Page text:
Fionna Ross (Harmeny AC) has broken the Scottish women’s 24-hour record at the annual Self Transcendence 24-hour track race, held at Tooting Bec track, in London.
Along the way, over September 20/21, the Harmeny AC athlete also set a new mark for 200km and beat all the men to win the race outright.
The whole goal of a 24-hour race is to see how much distance you can cover in the timespan.
In this particular event, it involved circling the 400m track, with each lap of every runner, being meticulously recorded.
Ross, 34, managed to run 582 laps to record 232.905 kilometres, or 144 miles 1267 yards, beating the existing record set by Sharon Law (Garscube) by over 4 miles. Law had set the mark at 226.107km (140m 872 yards) at the World 24-Hour championships in Holland in 2013.)
Fionna also eclipsed Law’s 200km record by over 18 minutes as well, recording 20 hours 28 min 41 sec. She also achieved a rare feat, but not unkown in longer ultra races, of beating all the men, and winning the race outright.
In fact, in an incredible display of ‘girl power’ women filled the first three places in the race; with fellow GB ultra international Issy Wykes (Truro AC, Cornwall) pushing Ross hard in the last few hours to record 230.100 km (142 miles 1719 yds) and fellow Scot, Noanie Heffron (Kilbarchan) with 212.863 km (132miles 406 yds) in third.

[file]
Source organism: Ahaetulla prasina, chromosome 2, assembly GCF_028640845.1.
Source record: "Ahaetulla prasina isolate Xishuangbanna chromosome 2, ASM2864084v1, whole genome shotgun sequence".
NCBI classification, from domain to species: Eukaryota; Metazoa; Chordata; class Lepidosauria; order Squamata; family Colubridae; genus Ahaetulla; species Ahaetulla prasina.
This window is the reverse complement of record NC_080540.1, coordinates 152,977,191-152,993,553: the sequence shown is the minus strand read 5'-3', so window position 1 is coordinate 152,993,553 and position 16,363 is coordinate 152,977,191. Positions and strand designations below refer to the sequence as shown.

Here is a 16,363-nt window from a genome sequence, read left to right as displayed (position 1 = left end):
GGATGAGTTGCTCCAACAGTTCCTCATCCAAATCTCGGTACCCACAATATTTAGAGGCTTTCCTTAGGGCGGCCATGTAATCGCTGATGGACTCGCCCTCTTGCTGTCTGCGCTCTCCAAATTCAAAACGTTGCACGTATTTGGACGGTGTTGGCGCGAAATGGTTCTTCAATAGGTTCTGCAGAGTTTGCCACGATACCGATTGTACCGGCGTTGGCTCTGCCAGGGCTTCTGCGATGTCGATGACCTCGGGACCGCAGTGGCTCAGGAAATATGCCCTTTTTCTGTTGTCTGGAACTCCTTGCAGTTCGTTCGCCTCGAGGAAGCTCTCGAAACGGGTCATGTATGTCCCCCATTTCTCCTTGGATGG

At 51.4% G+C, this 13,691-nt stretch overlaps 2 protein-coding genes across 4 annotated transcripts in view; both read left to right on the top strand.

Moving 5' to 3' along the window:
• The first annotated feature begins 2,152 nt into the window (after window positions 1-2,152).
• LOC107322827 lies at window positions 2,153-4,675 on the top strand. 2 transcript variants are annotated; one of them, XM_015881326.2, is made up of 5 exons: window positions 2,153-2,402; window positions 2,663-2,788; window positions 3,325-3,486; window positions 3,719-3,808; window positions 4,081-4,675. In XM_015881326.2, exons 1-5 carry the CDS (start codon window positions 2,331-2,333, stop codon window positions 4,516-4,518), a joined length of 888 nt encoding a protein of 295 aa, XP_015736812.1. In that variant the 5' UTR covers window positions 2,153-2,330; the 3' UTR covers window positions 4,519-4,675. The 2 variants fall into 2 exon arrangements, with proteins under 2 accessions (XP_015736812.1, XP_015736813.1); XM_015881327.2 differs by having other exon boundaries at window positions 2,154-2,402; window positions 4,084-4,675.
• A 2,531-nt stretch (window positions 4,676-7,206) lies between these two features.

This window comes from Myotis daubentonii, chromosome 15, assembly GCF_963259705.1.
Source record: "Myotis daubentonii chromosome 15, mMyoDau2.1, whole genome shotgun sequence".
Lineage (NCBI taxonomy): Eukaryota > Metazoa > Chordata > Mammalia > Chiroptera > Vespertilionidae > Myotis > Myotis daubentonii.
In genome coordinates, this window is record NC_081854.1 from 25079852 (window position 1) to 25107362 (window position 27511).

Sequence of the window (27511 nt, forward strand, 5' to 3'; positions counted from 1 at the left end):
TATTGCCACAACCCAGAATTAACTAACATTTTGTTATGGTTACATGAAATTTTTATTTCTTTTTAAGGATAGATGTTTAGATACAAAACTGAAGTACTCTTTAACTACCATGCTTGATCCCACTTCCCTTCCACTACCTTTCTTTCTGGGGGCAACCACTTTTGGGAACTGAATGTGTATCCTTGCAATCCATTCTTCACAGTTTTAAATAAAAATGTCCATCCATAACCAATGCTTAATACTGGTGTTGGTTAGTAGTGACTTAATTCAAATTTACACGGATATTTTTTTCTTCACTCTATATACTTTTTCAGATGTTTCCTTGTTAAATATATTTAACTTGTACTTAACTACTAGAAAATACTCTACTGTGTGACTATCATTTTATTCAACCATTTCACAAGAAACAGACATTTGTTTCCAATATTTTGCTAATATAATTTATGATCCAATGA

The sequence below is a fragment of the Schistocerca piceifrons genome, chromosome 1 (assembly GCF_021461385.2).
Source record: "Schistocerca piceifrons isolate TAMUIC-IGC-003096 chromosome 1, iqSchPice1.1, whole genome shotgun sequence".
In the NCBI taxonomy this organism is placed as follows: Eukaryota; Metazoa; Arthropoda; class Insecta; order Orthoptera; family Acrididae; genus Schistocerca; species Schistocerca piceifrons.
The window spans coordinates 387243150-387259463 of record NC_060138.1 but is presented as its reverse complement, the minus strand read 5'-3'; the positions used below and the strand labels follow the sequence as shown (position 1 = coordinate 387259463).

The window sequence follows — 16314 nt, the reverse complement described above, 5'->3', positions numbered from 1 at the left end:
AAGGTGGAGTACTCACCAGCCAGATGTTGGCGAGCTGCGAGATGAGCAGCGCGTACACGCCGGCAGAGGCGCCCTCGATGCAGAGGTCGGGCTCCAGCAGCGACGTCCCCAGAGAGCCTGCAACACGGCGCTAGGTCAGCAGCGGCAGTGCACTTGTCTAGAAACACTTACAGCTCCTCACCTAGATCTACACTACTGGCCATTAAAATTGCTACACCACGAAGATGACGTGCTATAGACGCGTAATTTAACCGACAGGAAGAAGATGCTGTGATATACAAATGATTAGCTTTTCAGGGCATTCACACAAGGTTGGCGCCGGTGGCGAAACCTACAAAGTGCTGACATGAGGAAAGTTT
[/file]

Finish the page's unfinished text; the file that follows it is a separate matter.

A very tired Ross, who was running her second 24-Hour event and earlier this summer won the 95 mile West Highland Way race, said afterwards: ‘That was the hardest race I have run yet, I knew Issy was closing on me, slowly in the last few hours, so I couldn’t afford to let up at all. But it probably helped both of us to achieve the final distances we did.
‘I had hoped going into the race that if all went well I could get close to Sharon’s record, but you never know how these races will evolve. I am absolutely shattered, but very happy indeed. I am so pleased for Issy, too, as she ran such a strong race.’
Wykes, 36, was running her first 24-hour event after wining the 145 mile Grand Union Canal race from Birmingham to London earlier this year. She said: ‘It hasn’t really sunk in yet, I am absolutely thrilled. My goal was to try and achieve the GB team qualifying distance for the World 24 hr champs next year 210 km (131 miles), but just didn’t expect I could run over 140 miles.’
Both athletes distances are indeed exceptional. As well as putting Ross as No 1 in the Scottish all time rankings, it puts her fith all time on the GB 24-hour lists, and Wykes into sixth place.
In perspective, only four of GB’s outstanding ultra runners of recent years – Emily Gelder, Hilary Walker, Eleanor Robinson and Lizzy Hawker – have run further in 24 hours.
Ross’s other intermediate marks were 50 miles in 7h46m20; 100km 9h 43m 34 s 12 hours, 122.6k; 100miles in 16h 11m 32s.
Race report Adrian Stott